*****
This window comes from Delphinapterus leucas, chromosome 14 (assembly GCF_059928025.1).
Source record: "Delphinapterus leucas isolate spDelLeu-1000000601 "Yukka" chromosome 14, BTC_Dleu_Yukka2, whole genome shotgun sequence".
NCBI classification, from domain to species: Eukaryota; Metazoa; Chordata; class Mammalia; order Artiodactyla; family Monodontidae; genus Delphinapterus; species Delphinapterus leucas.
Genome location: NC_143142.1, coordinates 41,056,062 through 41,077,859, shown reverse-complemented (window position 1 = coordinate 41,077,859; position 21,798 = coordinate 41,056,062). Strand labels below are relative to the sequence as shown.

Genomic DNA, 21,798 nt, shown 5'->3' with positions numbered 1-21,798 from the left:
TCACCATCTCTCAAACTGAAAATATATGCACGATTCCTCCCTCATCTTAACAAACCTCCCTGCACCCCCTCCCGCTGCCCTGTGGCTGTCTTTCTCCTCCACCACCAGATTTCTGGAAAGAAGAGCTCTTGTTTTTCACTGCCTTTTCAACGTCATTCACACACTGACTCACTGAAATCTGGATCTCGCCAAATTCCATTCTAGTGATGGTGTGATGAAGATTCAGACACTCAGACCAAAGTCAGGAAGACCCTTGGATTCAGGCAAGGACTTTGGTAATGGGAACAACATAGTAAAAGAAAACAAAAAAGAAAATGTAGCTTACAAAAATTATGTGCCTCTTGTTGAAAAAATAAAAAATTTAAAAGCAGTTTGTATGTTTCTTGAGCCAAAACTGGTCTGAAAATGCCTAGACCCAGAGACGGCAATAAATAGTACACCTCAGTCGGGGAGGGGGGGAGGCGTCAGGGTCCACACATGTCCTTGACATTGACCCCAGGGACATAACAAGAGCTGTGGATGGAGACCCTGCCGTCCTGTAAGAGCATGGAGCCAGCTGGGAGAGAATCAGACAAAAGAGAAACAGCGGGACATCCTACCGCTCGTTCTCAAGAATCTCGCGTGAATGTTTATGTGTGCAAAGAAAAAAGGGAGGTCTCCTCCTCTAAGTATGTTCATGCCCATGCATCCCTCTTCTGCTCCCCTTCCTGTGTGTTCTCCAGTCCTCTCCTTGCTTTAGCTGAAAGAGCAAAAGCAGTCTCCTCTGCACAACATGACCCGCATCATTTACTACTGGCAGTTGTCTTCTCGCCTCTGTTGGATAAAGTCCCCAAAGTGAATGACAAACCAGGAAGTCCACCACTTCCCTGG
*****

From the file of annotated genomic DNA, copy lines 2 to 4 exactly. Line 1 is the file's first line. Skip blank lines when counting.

Source record: "Delphinapterus leucas isolate spDelLeu-1000000601 "Yukka" chromosome 14, BTC_Dleu_Yukka2, whole genome shotgun sequence".
NCBI classification, from domain to species: Eukaryota; Metazoa; Chordata; class Mammalia; order Artiodactyla; family Monodontidae; genus Delphinapterus; species Delphinapterus leucas.
Genome location: NC_143142.1, coordinates 41,056,062 through 41,077,859, shown reverse-complemented (window position 1 = coordinate 41,077,859; position 21,798 = coordinate 41,056,062). Strand labels below are relative to the sequence as shown.